How fitting that I have this list on my draft folder, and it’s definitely the perfect day to post the film score edition of my Best of the Decade list. Soundtracks is one of my all time fave music genres and there’s been soundtracks done in the past ten years that’ve become my all time favorites.
For the most part, these are instrumental scores, though in a couple of cases, the soundtracks are composed of songs by various artists, i.e. The Greatest Showman, so I’m posting my fave song of the soundtrack. Just like my best-of-decade, there are a few on my list from the same composer, i.e. Hans Zimmer and Henry Jackman. Some of these highlight my favorite track, but some are picked at random as I generally enjoy the entire soundtrack.
So without further ado, here are my picks in the order of the film’s year of release:
How to Train Your Dragon (2010) – John Powell
Inception (2010) – Hans Zimmer
TRON: Legacy (2010) – Daft Punk
X-Men: First Class (2011) – Henry Jackman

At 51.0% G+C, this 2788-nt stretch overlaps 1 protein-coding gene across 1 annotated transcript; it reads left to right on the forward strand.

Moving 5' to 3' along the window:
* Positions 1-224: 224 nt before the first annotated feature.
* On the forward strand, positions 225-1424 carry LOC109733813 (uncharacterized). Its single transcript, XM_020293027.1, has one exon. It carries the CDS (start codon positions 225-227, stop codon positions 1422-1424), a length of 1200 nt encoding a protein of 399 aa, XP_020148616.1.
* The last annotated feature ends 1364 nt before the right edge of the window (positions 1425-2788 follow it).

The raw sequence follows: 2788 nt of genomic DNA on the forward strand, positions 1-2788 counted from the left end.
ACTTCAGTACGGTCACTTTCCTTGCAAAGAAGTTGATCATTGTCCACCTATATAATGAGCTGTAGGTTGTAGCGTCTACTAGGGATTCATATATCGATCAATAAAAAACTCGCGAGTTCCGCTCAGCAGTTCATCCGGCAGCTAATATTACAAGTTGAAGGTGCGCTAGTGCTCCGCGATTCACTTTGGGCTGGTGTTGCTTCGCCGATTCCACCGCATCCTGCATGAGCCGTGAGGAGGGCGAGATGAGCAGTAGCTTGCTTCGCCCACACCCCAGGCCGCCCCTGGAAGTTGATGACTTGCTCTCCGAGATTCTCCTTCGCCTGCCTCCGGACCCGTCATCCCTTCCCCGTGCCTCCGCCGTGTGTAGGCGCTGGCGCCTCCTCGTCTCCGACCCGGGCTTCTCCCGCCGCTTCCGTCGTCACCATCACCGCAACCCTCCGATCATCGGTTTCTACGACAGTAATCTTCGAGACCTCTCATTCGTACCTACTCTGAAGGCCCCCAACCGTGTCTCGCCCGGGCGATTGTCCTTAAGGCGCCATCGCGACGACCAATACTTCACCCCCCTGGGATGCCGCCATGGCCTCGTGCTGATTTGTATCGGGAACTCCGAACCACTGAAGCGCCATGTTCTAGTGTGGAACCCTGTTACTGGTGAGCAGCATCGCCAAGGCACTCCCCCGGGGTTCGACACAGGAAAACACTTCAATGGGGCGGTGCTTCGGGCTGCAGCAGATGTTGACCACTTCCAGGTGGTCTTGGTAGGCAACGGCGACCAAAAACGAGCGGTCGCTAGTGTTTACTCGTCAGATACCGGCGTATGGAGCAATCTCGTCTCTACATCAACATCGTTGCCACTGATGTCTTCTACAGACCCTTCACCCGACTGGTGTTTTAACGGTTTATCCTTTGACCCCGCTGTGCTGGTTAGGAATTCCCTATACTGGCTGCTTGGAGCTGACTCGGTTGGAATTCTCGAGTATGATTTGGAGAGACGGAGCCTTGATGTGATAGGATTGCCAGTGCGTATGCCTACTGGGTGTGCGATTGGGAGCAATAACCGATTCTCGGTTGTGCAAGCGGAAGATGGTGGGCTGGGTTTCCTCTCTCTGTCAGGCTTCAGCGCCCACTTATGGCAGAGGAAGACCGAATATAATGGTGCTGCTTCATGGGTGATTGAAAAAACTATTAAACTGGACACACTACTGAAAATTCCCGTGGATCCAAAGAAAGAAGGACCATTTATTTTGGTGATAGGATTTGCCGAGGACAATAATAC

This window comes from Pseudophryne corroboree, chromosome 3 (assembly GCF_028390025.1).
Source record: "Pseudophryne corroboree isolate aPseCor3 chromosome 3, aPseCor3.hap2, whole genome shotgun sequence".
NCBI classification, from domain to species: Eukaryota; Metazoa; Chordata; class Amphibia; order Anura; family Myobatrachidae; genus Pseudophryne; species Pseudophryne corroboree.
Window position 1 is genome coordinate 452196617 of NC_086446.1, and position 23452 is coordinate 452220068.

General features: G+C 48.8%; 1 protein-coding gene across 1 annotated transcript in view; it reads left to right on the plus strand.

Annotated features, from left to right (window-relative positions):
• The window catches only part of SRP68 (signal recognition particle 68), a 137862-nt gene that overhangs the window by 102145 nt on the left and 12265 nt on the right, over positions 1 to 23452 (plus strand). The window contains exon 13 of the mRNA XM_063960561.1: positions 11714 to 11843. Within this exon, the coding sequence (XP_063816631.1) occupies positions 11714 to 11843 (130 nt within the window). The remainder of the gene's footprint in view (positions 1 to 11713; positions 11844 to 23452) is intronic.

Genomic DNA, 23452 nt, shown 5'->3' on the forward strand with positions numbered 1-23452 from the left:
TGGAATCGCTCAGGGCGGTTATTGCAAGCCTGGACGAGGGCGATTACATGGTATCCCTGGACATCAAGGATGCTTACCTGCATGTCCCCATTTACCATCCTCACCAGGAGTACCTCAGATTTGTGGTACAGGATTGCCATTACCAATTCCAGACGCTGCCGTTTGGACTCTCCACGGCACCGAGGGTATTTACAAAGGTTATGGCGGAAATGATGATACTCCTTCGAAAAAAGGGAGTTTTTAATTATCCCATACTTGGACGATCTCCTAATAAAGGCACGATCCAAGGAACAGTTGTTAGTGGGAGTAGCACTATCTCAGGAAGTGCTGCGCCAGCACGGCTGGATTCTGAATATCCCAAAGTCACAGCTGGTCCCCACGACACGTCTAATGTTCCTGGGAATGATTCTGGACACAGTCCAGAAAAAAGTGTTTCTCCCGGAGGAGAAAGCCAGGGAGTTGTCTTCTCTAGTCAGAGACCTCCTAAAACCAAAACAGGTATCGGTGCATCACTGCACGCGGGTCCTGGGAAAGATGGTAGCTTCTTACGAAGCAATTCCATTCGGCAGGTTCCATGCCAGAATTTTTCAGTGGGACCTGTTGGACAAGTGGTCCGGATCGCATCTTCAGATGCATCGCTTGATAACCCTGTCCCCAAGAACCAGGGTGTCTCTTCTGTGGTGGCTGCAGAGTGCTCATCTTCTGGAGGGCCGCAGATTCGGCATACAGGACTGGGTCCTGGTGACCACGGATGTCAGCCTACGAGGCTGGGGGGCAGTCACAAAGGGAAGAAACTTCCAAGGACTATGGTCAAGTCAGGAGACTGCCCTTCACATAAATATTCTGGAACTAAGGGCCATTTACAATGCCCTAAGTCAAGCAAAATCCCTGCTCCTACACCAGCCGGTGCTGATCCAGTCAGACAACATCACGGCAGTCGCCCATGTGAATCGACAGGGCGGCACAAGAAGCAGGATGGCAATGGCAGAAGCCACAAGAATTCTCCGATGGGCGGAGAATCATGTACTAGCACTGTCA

Skyfall (2012) – Thomas Newman
Belle (2013) – Rachel Portman
Gravity (2013) – Steven Price
Captain America: The Winter Soldier (2014) – Henry Jackman
Interstellar (2014) – Hans Zimmer
Age Of Adaline (2015) – Rob Simonsen
Cinderella (2015) – Patrick Doyle
Far From The Madding Crowd (2015) – Craig Armstrong
Mad Max Fury Road (2015) – Junkie XL
Sicario (2015) Jóhann Jóhannsson
La La Land (2016) – Justin Hurwitz
Pride + Prejudice + Zombies (2016) – Fernando Velázquez
Sing Street (2016) – Various
Performed by Ferdia Walsh-Peelo
Composed by Gary Clark (of Danny Wilson band)
The Greatest Showman (2017) – John Debney + Joseph Trapanese (score), Benj Pasek and Justin Paul (songs)
Performed by Michelle Williams
Composed by Benj Pasek and Justin Paul
Black Panther (2018) – Ludwig Göransson
Mamma Mia! Here We Go Again (2018) – Various
Performed by: Lily James
Composed by: ABBA
Hope you enjoy my list. Now it’s your turn, what’s some of your favorite soundtracks of the past decade?
I’ve been featuring various soundtracks on my Music Break Feature, so I’m thrilled that on my 71st Music Break post, we actually get insights from the composer of the piece I’m featuring: Rob Simonsen!
I’ve mentioned in my review of The Age of Adaline how much I adore the music. I’ve been quite obsessed with the dreamy, ethereal sound, listening to it for days on end from start to finish. I think the last romantic drama’s soundtrack that prompted a similar reaction was John Williams’ Sabrina(1995), it’s one of the rare soundtracks where I love every single track, just like this one.